On Earth Day in April of 1990, New York City closed 42nd Street—an incredibly busy crosstown route. "Many predicted it would be doomsday," then-Commissioner Lucius J. Riccio told The New York Times. "You didn't need to be a rocket scientist or have a sophisticated computer queuing model to see that this could have been a major problem." But it wasn't. In fact, traffic sped up. This was a prime example of The Braess paradox, a principle conceived in 1968 by German mathematician Dietrich Braess. It states that adding an additional road to a congested area of traffic will actually make time spent in traffic longer for the drivers, and also explains why closing a road can sometimes speed up traffic.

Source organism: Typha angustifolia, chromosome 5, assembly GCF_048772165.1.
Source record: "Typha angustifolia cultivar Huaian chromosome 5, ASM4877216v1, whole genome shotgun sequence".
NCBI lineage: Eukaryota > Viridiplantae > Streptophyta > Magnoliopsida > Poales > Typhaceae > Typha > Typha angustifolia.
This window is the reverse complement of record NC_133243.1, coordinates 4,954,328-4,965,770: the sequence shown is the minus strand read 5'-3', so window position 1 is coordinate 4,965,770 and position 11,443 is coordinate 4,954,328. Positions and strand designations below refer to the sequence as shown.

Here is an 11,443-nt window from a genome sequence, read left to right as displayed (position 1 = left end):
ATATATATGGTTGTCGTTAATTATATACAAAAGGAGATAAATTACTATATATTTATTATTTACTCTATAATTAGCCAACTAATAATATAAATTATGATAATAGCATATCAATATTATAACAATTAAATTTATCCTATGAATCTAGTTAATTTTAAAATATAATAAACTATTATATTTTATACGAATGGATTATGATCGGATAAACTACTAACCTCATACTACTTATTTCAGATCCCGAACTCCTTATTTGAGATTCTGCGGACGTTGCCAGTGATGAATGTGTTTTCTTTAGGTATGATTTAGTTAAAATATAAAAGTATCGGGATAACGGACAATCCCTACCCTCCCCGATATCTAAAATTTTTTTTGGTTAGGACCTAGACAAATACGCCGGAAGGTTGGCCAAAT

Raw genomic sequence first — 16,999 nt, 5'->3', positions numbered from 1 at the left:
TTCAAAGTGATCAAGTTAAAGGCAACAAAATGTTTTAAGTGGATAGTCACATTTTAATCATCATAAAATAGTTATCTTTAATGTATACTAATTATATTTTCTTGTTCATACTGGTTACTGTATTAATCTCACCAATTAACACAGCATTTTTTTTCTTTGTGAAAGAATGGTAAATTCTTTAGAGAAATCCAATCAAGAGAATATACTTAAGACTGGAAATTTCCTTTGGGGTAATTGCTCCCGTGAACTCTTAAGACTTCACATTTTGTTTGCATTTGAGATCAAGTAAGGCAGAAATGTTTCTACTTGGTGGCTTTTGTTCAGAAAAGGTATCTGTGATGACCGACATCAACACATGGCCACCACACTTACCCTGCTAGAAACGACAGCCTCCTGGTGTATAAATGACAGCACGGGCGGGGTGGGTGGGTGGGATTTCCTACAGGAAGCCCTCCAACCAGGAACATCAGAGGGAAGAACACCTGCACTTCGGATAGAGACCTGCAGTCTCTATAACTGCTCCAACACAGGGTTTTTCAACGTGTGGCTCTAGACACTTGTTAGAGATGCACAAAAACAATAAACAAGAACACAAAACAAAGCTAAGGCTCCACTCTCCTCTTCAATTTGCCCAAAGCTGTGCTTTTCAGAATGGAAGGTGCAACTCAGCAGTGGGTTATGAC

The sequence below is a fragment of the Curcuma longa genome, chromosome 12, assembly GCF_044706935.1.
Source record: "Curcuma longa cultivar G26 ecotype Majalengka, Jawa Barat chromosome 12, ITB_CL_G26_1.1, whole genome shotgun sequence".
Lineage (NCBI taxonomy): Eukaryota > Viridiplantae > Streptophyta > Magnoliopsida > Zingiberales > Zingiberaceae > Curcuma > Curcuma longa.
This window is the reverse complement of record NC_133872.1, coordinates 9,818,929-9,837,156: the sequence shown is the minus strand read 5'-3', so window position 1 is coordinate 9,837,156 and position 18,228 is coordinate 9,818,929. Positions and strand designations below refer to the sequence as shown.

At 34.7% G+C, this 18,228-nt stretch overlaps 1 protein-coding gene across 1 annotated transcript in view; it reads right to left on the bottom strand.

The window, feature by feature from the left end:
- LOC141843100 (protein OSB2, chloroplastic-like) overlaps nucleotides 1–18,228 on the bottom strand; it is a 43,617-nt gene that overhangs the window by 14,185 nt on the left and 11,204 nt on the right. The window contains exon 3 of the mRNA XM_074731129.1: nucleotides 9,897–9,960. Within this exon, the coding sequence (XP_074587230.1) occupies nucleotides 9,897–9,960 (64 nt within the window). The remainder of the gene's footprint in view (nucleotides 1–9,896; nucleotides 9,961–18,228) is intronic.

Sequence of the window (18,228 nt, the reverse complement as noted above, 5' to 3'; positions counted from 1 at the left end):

The reason why is that drivers act selfishly: each driver wants the shortest possible trip for themselves, and aren't thinking in a communal way that might make everyone's trip shorter. So when you open up a new street, drivers will use it—and end up clogging up both the new street and the streets that they use to access it. By the same token, if you close a street, you ease traffic on its access roads and don't make much of a dent in the already-busy streets drivers would use otherwise.